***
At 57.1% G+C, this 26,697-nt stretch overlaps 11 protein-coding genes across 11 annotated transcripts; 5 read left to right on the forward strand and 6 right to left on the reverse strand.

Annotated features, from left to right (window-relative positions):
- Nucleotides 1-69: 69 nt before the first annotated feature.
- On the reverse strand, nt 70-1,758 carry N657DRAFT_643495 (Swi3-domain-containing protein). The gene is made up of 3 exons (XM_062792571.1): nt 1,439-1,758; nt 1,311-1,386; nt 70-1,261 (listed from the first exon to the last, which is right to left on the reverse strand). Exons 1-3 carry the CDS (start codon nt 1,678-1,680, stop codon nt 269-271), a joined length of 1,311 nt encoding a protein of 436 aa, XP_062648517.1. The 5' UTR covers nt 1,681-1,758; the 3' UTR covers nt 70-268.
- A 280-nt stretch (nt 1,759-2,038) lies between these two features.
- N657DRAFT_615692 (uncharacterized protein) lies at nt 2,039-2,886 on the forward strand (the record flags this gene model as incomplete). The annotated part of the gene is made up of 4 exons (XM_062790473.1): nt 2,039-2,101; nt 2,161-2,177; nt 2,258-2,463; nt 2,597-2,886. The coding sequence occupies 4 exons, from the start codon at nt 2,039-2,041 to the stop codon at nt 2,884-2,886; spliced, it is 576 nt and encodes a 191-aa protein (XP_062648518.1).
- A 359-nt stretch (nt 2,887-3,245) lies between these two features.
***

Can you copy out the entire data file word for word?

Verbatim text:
At 57.1% G+C, this 26,697-nt stretch overlaps 11 protein-coding genes across 11 annotated transcripts; 5 read left to right on the forward strand and 6 right to left on the reverse strand.

Annotated features, from left to right (window-relative positions):
- Nucleotides 1-69: 69 nt before the first annotated feature.
- On the reverse strand, nt 70-1,758 carry N657DRAFT_643495 (Swi3-domain-containing protein). The gene is made up of 3 exons (XM_062792571.1): nt 1,439-1,758; nt 1,311-1,386; nt 70-1,261 (listed from the first exon to the last, which is right to left on the reverse strand). Exons 1-3 carry the CDS (start codon nt 1,678-1,680, stop codon nt 269-271), a joined length of 1,311 nt encoding a protein of 436 aa, XP_062648517.1. The 5' UTR covers nt 1,681-1,758; the 3' UTR covers nt 70-268.
- A 280-nt stretch (nt 1,759-2,038) lies between these two features.
- N657DRAFT_615692 (uncharacterized protein) lies at nt 2,039-2,886 on the forward strand (the record flags this gene model as incomplete). The annotated part of the gene is made up of 4 exons (XM_062790473.1): nt 2,039-2,101; nt 2,161-2,177; nt 2,258-2,463; nt 2,597-2,886. The coding sequence occupies 4 exons, from the start codon at nt 2,039-2,041 to the stop codon at nt 2,884-2,886; spliced, it is 576 nt and encodes a 191-aa protein (XP_062648518.1).
- A 359-nt stretch (nt 2,887-3,245) lies between these two features.